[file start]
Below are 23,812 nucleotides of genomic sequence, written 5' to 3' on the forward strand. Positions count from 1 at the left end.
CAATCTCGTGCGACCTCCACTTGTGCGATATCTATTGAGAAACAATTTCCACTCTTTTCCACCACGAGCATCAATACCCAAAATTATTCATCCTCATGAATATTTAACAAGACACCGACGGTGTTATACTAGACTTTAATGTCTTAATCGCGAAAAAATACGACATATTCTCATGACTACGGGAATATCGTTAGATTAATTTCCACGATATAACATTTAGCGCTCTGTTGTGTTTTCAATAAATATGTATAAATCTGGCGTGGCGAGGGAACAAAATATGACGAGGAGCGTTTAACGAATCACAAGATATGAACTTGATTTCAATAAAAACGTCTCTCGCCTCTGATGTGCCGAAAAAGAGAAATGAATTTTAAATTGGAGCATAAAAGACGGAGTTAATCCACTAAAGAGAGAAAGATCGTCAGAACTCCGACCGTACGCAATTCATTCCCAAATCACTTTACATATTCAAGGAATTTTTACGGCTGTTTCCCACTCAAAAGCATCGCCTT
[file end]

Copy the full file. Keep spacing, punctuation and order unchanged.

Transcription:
Below are 23,812 nucleotides of genomic sequence, written 5' to 3' on the forward strand. Positions count from 1 at the left end.
CAATCTCGTGCGACCTCCACTTGTGCGATATCTATTGAGAAACAATTTCCACTCTTTTCCACCACGAGCATCAATACCCAAAATTATTCATCCTCATGAATATTTAACAAGACACCGACGGTGTTATACTAGACTTTAATGTCTTAATCGCGAAAAAATACGACATATTCTCATGACTACGGGAATATCGTTAGATTAATTTCCACGATATAACATTTAGCGCTCTGTTGTGTTTTCAATAAATATGTATAAATCTGGCGTGGCGAGGGAACAAAATATGACGAGGAGCGTTTAACGAATCACAAGATATGAACTTGATTTCAATAAAAACGTCTCTCGCCTCTGATGTGCCGAAAAAGAGAAATGAATTTTAAATTGGAGCATAAAAGACGGAGTTAATCCACTAAAGAGAGAAAGATCGTCAGAACTCCGACCGTACGCAATTCATTCCCAAATCACTTTACATATTCAAGGAATTTTTACGGCTGTTTCCCACTCAAAAGCATCGCCTT